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[111] ἐν-έδησε, ἐν-δέω.

[112] σχέτλιος, ‘harsh god!’ Cf. “νήπιος”, l. 38.

[113] ἐκπέρσαντ᾽α) agrees with “με” understood. Cf. A 541.

ἀπονέεσθαι, for long initial vowel see § 34. The present of this verb usually has a future meaning, like the presents mentioned in note on 16.852. Translate, ‘should sack and return’ or ‘should sack before returning.’

[115] δυσκλέα, shortened from “δυσκλεέα”. It is probably better to read “δυσκλεἔ.

Ἄργος, syntax, § 179.

[116] ‘Such is the pleasure, doubtless, of Zeus, who is above all in might.’ On μέλλει εἶναι cf. A 564.

[117] κάρηνα, declension, § 100.

[118] καί, ‘too.’

[119] ‘For this is shameful even for future men to hear.’

πυθέσθαι limits αἰσχρόν. Cf. “ἀντιφέρεσθαι”, A 589, “μαντεύεσθαι”, A 107. The next two lines and a half explain τόδε.

[120] τοιόνδε τοσόνδε τε λαόν, ‘so brave and so many soldiers.’

[122] δ᾽έ) = “γάρ”. See note on A 5.

πέφανται, singular, for “ν” belongs to the theme, not to the ending.

[123] εἰ ... κ᾽ε), with optative; see on A 60.

[124] ὅρκια πιστὰ ταμόντες, ‘after sacrificing trusty oath sacrifices,’ ‘after offering sacrifices for a faithful treaty’; in this idiom “ὅρκια” is cognate object of “ταμεῖν”, ‘sacrifice.’ Properly the verb means ‘to cut’ the throat of the victim; cf. 3.292.

ἀριθμηθήμεναι, where found? § 137.1, b.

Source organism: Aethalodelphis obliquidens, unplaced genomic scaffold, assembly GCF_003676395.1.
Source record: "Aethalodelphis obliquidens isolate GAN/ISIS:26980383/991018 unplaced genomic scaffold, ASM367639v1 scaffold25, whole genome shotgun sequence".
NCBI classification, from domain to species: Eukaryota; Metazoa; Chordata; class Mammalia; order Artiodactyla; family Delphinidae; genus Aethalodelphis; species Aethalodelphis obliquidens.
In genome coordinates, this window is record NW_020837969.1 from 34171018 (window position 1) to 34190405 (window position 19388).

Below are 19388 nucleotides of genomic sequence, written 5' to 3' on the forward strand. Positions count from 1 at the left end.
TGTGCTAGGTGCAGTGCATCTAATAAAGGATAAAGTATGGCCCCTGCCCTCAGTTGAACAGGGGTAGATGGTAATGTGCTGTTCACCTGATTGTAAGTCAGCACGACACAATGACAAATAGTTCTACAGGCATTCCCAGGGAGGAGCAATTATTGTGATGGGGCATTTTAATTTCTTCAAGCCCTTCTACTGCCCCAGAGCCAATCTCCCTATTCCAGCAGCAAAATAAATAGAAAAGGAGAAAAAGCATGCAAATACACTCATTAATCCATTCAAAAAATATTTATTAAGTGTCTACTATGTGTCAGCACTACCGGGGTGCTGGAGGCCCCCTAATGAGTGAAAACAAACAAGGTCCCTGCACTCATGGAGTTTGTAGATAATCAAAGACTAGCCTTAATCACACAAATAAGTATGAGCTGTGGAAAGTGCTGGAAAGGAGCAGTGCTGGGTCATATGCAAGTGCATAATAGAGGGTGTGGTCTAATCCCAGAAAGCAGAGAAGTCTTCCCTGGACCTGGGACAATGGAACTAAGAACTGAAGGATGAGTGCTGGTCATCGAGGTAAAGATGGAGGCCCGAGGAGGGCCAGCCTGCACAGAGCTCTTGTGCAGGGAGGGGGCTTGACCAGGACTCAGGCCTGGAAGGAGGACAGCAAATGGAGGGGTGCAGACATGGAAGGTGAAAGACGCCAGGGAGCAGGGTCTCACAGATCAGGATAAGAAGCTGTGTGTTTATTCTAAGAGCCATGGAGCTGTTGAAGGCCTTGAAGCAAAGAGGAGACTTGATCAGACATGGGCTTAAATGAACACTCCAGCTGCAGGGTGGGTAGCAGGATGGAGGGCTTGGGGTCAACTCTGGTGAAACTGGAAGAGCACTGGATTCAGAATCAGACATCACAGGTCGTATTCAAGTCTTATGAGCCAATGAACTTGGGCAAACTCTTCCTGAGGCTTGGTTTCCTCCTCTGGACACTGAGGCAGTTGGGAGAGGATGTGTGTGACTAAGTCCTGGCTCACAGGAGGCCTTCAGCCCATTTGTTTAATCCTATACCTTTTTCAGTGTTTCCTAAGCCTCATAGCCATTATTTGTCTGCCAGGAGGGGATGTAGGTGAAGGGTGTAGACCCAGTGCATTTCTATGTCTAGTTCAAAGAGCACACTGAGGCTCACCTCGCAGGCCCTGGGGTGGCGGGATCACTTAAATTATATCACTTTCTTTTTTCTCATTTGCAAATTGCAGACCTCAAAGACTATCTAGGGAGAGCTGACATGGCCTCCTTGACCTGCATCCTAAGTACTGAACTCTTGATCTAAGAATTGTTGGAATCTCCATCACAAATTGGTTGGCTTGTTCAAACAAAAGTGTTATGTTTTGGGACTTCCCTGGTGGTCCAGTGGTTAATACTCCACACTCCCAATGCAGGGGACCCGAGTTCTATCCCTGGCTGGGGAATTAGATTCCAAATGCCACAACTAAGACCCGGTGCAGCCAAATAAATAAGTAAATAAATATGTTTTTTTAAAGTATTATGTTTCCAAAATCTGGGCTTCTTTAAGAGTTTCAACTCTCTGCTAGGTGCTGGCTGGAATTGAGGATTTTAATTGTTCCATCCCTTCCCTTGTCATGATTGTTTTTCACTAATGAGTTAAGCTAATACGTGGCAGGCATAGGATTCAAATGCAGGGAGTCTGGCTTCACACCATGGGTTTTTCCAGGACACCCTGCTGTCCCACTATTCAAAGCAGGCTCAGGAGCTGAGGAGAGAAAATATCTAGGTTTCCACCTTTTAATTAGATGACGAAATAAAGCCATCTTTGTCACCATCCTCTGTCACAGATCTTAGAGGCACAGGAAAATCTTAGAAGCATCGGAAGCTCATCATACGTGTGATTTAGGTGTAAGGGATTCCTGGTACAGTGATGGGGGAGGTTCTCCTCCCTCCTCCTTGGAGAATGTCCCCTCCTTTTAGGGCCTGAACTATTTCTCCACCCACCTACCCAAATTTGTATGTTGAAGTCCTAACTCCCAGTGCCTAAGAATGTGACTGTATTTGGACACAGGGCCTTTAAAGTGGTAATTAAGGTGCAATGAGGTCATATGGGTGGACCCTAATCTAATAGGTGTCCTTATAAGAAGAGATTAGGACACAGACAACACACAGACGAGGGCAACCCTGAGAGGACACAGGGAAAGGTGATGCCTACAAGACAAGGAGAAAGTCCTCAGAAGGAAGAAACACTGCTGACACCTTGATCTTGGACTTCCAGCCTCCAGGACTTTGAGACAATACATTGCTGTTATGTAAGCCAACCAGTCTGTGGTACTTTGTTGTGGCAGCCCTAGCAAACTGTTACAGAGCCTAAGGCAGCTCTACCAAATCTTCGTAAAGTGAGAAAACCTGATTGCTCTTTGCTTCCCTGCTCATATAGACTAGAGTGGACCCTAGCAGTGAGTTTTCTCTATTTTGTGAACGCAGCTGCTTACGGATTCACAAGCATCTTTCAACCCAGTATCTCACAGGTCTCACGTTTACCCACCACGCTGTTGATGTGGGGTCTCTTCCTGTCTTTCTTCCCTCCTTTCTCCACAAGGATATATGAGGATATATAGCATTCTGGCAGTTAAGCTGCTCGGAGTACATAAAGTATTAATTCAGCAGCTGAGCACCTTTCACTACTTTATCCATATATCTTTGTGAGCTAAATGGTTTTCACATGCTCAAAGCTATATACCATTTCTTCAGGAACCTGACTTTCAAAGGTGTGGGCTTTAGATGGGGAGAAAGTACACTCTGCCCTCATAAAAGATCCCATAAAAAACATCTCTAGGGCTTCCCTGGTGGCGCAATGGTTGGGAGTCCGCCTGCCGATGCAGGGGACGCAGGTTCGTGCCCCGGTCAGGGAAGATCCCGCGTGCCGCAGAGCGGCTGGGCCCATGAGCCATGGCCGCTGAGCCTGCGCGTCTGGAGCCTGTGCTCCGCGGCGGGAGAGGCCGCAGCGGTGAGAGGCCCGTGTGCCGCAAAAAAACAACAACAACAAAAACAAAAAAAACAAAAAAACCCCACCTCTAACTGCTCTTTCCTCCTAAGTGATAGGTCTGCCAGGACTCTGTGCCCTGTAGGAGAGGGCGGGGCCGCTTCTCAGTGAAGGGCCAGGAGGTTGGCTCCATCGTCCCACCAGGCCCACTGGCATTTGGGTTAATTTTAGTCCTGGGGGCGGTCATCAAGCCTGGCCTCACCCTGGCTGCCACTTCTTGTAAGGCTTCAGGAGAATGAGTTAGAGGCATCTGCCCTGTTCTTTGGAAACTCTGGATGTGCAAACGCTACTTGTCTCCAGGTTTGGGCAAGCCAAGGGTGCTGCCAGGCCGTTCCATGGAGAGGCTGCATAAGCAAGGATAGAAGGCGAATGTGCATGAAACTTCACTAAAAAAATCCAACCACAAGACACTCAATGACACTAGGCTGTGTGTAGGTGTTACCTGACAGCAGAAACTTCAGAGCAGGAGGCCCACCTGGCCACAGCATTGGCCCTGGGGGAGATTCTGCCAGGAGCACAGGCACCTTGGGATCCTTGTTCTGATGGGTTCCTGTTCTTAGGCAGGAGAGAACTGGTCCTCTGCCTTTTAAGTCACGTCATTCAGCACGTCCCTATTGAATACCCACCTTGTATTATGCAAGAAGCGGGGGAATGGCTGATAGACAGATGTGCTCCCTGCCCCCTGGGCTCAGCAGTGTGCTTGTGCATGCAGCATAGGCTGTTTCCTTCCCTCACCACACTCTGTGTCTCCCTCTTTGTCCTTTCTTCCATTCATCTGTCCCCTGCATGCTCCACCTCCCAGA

[125] [εἰ] Τρῶες μέν [κ᾽ ἐθέλοιεν] λέξασθαι, ‘if the Trojans should be willing to assemble themselves.’

λέξασθαι = “συλλεγῆναι καὶ ἀθροισθῆναι ἐν ταὐτῷ” (scholium).

ἐφέστιοι ὅσσοι ἔασιν (= Attic “εἰσίν”), ‘all that are at home.’

[126] Again understand “εἰ” at the beginning of this clause and of the next (l. 127).

[127] οἰνοχοεύειν, syntax, § 211.

ἕκαστοι, each “δεκάς”.

[128] The conclusion of the conditions (ll. 123-127).

δευοίατο, for the Attic equivalent cf. notes on A 134, 468.—See note after l. 483 as to relative numbers of Achaeans and Trojans.

[129] πλέας, short form of “πλέονας”.

[131] πολλέων, cf. “πολλάων” (l. 117), and for scansion, § 43.

[132] πλάζουσι occurred A 59 (“πλαγχθέντας”).

εἰῶσ᾽ι) = “ἐάουσι”.

[134] ἐννέα, cf. ll. 295, 328, 329.

δή, ‘already.’

βεβάασι, form, § 133, foot-note.

[135] δοῦρα § 97), ‘timbers.’ After a neuter plural subject Homer uses a singular or plural verb at his pleasure.

[137] ἥατ᾽αι), form, § 142.4, b.

ποτιδέγμεναι (from “προσδέχομαι”), § 131.

[138] αὔτως, ‘still’ unaccomplished.

[139] ὡς ἂν ἐγὼ εἴπω, ‘as I shall direct,’ protasis of the more vivid future condition (GG. 632 A, 650; GMT. 529).

πειθώμεθα, hortatory subjunctive.

[141] οὐ ... ἔτι ... αἱρήσομεν, ‘no longer is there hope that we shall take.’

[143] μετὰ πληθύν, ‘among the crowd,’ a distinctly Homeric idiom; remarkable here because used with a verb of rest. Cf. A 221, 222, “βεβήκει ... μετὰ δαίμονας”.

[144] φή, ‘like,’ is noted in the scholia as the reading of Zenodotus, but the MSS. here all have “ὡς”. It is interesting to know that this ancient particle of comparison has been preserved in one other place in Homer (14.499) by the requirement of the meter.

[145] ευρός τε νότος τε, i. e. the wind between these two points, ‘a southeast wind.’ See note on I 5.

[146] ὤρορ᾽ε), where found? § 128. Distinguish from perfect “ὄρωρεν”, l. 797.

[147] ὡς δ᾽ ὅτε, common Homeric formula to introduce a simile; ‘and as [happens] when’ etc.—κινήσῃ, κε or “ἄν” omitted, § 197.

[148] λάβρος, with adverbial force, ‘violently.’

ἔπι, ‘thereto,’ yielding to the assault of the wind.

ἠμύει, the subject is “λήιον”.

[149] ἀλαλητῷ, ‘with shouting.’

[151] ἵστατ᾽ο) (in sense of “ἀνίστατο” as explained by scholium), ‘stood up,’ ‘stood aloft.’

[154] ἱεμένων § 61.22), ‘eager to go,’ agrees with a pronoun, ‘of them,’ understood.

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